His parched lips are cracked like the bed of a dry pond, his swollen tongue might be a lump of sandstone in his mouth. The soles of the dancer's feet are padded with stinging blisters; a doughy mixture of blood and dust is caked between his toes. The insatiable sun has roasted his lean body...and basted him in a salty broth of tears and sweat. Now he feels hungry tongues of fire lick at his face...and his fingers...the flames taste him. Will he be swallowed up?

A part of the Sparrow's mind whispers urgently to him: Withdraw now... you have played the man...take your rest...

But he is a stubborn pilgrim.

And so close to his heart's desire.

The lone hawk leans into the wind...and circles lower. And watches.

A spectator winds the coiled steel spring in a cherished pocket watch. Tiny segments of time...links in an infinite cosmic chain...are pulled along by minuscule toothed wheels. As the tiny gears' teeth bite and swallow the seconds, thin metallic hands rotate on the ivory face of the timepiece. They can only revolve clockwise, of coursetoward the future Minutes thus digested can never be tasted again. Not in Middle World.

Like all genuine revelations, it comes suddenly...without warning. Without expectation.

The blue-armed dancer's agony is set aside — into some remote partition of himself. The Shoshone has almost ceased to exist in this exhausted body...even in this world. Now the Sparrow dances in another world. It is a place of astonishing, unnamed colors. There are fleeting shapes of shaggy homed beast and rumbling cloud-spirit, rolling streams of crystalline waters. Voices of ancestors and spirit winds sing together among the peaks of snowy mountains.

In Middle World, the spectators, the other dancers...these mortals hear only the incessant thumping on the rawhide drums and the monotone, nasal voice of the aged Paiute singer. It is a familiar song called Flathead Woman Who Took Grizzly Bear for a Husband.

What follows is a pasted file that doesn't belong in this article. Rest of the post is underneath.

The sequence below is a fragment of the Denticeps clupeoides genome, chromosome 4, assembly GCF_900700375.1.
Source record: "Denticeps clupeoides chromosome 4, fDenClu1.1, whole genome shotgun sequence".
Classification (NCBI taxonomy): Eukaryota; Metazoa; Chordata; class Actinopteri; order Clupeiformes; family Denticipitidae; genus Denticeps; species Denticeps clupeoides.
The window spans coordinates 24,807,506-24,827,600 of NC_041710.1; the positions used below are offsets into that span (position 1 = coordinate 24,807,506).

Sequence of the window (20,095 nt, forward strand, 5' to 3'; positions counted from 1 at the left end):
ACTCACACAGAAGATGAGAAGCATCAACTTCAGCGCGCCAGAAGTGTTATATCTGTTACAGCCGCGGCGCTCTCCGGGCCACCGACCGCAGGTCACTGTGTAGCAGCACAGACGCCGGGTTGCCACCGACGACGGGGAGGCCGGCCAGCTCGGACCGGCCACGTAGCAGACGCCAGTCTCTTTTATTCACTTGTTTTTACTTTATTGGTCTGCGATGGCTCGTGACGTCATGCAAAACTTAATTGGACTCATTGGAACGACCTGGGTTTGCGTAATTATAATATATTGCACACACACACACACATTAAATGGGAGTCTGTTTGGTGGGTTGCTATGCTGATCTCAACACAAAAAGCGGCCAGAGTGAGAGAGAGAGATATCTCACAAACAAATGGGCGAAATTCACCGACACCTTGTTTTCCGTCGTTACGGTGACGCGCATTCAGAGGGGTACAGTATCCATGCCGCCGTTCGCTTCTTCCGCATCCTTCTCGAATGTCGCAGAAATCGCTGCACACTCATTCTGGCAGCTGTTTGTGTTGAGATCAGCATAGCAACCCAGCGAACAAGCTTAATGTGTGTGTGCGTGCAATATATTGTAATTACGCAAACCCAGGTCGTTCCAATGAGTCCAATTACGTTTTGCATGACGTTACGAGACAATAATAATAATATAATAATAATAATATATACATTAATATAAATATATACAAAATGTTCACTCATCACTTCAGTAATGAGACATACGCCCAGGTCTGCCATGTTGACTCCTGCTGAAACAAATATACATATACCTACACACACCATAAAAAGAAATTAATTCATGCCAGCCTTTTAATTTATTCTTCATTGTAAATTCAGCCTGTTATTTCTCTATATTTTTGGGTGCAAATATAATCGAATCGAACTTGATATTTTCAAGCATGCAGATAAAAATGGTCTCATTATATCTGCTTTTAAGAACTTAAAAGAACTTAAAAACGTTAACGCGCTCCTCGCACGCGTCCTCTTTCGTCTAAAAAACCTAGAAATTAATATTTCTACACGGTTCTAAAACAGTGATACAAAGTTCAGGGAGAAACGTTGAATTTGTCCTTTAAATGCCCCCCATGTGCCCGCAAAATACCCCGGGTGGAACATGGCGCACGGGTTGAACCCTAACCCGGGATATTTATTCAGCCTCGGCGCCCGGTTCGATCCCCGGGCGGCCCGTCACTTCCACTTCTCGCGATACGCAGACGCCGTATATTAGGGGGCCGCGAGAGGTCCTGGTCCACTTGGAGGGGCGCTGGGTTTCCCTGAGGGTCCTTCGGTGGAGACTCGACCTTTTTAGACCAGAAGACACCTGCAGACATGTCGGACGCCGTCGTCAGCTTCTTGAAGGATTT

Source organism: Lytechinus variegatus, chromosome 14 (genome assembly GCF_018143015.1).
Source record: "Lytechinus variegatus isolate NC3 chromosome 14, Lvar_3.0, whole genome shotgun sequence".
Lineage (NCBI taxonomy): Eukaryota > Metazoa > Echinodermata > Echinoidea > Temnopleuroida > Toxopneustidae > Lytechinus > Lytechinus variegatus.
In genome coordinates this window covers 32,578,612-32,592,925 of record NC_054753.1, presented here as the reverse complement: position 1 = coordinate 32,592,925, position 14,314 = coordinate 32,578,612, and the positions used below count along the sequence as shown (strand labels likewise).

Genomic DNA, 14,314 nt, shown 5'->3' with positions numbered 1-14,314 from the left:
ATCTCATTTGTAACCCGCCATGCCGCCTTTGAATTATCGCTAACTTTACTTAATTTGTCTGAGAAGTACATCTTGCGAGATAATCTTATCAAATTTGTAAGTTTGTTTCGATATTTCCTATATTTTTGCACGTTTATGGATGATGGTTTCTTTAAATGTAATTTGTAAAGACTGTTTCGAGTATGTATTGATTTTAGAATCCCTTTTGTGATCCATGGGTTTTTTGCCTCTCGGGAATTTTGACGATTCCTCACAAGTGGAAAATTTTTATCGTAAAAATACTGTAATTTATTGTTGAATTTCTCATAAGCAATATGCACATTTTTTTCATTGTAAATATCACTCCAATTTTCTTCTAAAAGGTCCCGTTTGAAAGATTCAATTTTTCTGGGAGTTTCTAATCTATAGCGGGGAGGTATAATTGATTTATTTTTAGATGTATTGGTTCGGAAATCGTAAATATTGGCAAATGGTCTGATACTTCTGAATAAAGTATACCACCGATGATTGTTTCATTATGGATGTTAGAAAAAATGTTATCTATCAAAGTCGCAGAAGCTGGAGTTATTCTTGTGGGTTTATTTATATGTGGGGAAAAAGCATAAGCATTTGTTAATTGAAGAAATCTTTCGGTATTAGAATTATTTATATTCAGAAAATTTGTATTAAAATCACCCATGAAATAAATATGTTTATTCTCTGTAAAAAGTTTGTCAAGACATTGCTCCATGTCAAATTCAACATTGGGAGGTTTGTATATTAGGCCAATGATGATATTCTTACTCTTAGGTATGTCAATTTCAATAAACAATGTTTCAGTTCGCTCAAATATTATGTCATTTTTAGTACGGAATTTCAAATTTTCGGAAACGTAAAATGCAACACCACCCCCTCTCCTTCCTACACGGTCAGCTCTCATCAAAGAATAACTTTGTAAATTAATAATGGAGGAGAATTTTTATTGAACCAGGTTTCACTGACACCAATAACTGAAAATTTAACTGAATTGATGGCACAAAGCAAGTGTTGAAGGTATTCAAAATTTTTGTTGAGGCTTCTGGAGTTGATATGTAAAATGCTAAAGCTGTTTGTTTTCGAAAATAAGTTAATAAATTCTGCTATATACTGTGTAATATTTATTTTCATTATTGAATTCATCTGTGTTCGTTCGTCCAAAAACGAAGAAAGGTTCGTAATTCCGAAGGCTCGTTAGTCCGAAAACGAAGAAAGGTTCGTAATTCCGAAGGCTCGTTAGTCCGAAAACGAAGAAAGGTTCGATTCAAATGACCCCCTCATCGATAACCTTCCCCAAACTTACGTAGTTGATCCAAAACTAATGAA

But for the isolated dancer, perceptions are of another kind. Though the pain has remained in Middle World with his physical body, all his senses — shaped and honed by the suffering of the vision quest — are exquisitely sharp. And oddly inverted. Except for the sacred tree — and this symbol stands ever before him — the familiar landscape of Middle World is reversed. All is backward. Upside down. Inside out. The midday sky is a shimmering orange pool beneath his feet, the crude brush corral an enormous golden wreath floating above his head like a victor's crown. The frigid black sunlight makes his skin glisten with intricate patterns of frost. The other dancers, the drummers, the spectators...are naked, transparent...he can see their articulated bones and stretched tendons...all of their innermost parts.

The Sparrow must strain to hear the drum's hollow call. The old man's comic song about Flathead Woman's children by Grizzly Bear comes from impossibly far away...from another world. But in this new place, the smallest sounds are easy to hear. In his altered state of consciousness, the drone of a distant horsefly is a humming whirlwind in his head...he hears the labored breath of another dancer...even the pop-snap as the eyelids of a spectator close and open.

The Shaman's Game. Copyright © by James Doss. Reprinted by permission of HarperCollins Publishers, Inc. All rights reserved. Available now wherever books are sold.

Meet the Author

James D. Doss, recently retired from the technical staff of Los Alamos National Laboratory, now spends most of his time in a small cabin above Taos -- writing mystery fiction. He also travels to the fascinating locations where his stories take place, often camping in remote areas to absorb the impression of an Anasazi ruin, a deep canyon, an arid mesa, or a Sun Dance. His Shaman series includes The Shaman Sings, The Shaman Laughs, The Shaman's Bones, The Shaman's Game, The Night Visitor, and Grandmother Spider. The unusual plots are a mix of high technology and mysticism (Shaman Sings), bizarre animal mutilations (Shaman Laughs), theft of a sacred artifact (Shaman's Bones), an unprecedented form of murder and revenge at the Sun Dance (Shaman's Game), a most peculiar haunting followed by the discovery of an astonishing fossil (Night Visitor), and -- because a small girl has killed a spider without performing the prescribed ritual -- the appearance of a monstrous, murderous, eight-legged creature on the reservation (Grandmother Spider, of course!).